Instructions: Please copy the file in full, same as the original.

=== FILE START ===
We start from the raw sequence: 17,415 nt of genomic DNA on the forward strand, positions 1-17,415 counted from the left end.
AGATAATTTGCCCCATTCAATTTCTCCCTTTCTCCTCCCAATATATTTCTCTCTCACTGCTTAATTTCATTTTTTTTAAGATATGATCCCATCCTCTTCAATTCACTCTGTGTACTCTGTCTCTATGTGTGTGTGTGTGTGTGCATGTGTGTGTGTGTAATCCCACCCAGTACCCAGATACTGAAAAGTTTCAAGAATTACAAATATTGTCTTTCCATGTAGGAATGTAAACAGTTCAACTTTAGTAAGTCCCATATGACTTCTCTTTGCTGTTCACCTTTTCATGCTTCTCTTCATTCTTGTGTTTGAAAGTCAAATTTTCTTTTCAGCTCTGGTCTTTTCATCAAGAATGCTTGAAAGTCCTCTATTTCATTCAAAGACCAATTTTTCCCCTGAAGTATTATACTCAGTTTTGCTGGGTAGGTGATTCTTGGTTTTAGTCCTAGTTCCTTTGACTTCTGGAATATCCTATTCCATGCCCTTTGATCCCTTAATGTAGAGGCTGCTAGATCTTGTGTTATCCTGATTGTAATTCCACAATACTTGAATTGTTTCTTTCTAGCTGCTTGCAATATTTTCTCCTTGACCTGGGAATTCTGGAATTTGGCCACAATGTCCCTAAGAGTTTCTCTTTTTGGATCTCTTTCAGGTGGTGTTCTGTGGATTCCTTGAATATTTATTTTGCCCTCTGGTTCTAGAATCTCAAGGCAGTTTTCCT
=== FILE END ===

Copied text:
We start from the raw sequence: 17,415 nt of genomic DNA on the forward strand, positions 1-17,415 counted from the left end.
AGATAATTTGCCCCATTCAATTTCTCCCTTTCTCCTCCCAATATATTTCTCTCTCACTGCTTAATTTCATTTTTTTTAAGATATGATCCCATCCTCTTCAATTCACTCTGTGTACTCTGTCTCTATGTGTGTGTGTGTGTGTGCATGTGTGTGTGTGTAATCCCACCCAGTACCCAGATACTGAAAAGTTTCAAGAATTACAAATATTGTCTTTCCATGTAGGAATGTAAACAGTTCAACTTTAGTAAGTCCCATATGACTTCTCTTTGCTGTTCACCTTTTCATGCTTCTCTTCATTCTTGTGTTTGAAAGTCAAATTTTCTTTTCAGCTCTGGTCTTTTCATCAAGAATGCTTGAAAGTCCTCTATTTCATTCAAAGACCAATTTTTCCCCTGAAGTATTATACTCAGTTTTGCTGGGTAGGTGATTCTTGGTTTTAGTCCTAGTTCCTTTGACTTCTGGAATATCCTATTCCATGCCCTTTGATCCCTTAATGTAGAGGCTGCTAGATCTTGTGTTATCCTGATTGTAATTCCACAATACTTGAATTGTTTCTTTCTAGCTGCTTGCAATATTTTCTCCTTGACCTGGGAATTCTGGAATTTGGCCACAATGTCCCTAAGAGTTTCTCTTTTTGGATCTCTTTCAGGTGGTGTTCTGTGGATTCCTTGAATATTTATTTTGCCCTCTGGTTCTAGAATCTCAAGGCAGTTTTCCT